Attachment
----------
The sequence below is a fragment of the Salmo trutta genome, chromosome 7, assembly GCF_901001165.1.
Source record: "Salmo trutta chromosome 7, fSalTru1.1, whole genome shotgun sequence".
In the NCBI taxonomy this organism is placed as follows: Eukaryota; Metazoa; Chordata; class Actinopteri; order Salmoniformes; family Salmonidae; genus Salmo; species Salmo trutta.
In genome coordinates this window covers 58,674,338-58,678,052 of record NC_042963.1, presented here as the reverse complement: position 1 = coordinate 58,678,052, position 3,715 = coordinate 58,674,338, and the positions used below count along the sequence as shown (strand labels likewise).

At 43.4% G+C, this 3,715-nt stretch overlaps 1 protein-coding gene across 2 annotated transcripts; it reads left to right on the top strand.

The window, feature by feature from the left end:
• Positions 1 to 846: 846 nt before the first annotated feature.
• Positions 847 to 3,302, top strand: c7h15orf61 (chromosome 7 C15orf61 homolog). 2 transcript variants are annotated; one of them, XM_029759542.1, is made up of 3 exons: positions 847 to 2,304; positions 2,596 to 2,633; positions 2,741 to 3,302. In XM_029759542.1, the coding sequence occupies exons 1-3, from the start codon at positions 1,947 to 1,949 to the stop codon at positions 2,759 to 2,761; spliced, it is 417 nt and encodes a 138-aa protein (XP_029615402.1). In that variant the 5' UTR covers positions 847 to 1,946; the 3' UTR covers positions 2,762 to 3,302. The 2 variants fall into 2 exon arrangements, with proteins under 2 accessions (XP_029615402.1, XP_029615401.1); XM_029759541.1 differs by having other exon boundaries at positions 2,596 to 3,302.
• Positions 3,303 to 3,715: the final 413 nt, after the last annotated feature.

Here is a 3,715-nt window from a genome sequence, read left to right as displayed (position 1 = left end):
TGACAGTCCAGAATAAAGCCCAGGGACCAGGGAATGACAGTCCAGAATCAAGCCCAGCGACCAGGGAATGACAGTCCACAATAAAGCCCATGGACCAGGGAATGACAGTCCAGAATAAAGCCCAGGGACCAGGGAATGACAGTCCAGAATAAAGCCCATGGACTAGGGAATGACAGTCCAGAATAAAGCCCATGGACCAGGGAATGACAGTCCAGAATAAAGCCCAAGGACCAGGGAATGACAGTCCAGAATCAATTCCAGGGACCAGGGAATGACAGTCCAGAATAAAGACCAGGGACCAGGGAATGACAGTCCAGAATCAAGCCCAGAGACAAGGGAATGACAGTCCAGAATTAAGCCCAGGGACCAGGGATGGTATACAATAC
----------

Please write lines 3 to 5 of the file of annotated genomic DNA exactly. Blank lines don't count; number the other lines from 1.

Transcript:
In the NCBI taxonomy this organism is placed as follows: Eukaryota; Metazoa; Chordata; class Actinopteri; order Salmoniformes; family Salmonidae; genus Salmo; species Salmo trutta.
In genome coordinates this window covers 58,674,338-58,678,052 of record NC_042963.1, presented here as the reverse complement: position 1 = coordinate 58,678,052, position 3,715 = coordinate 58,674,338, and the positions used below count along the sequence as shown (strand labels likewise).

At 43.4% G+C, this 3,715-nt stretch overlaps 1 protein-coding gene across 2 annotated transcripts; it reads left to right on the top strand.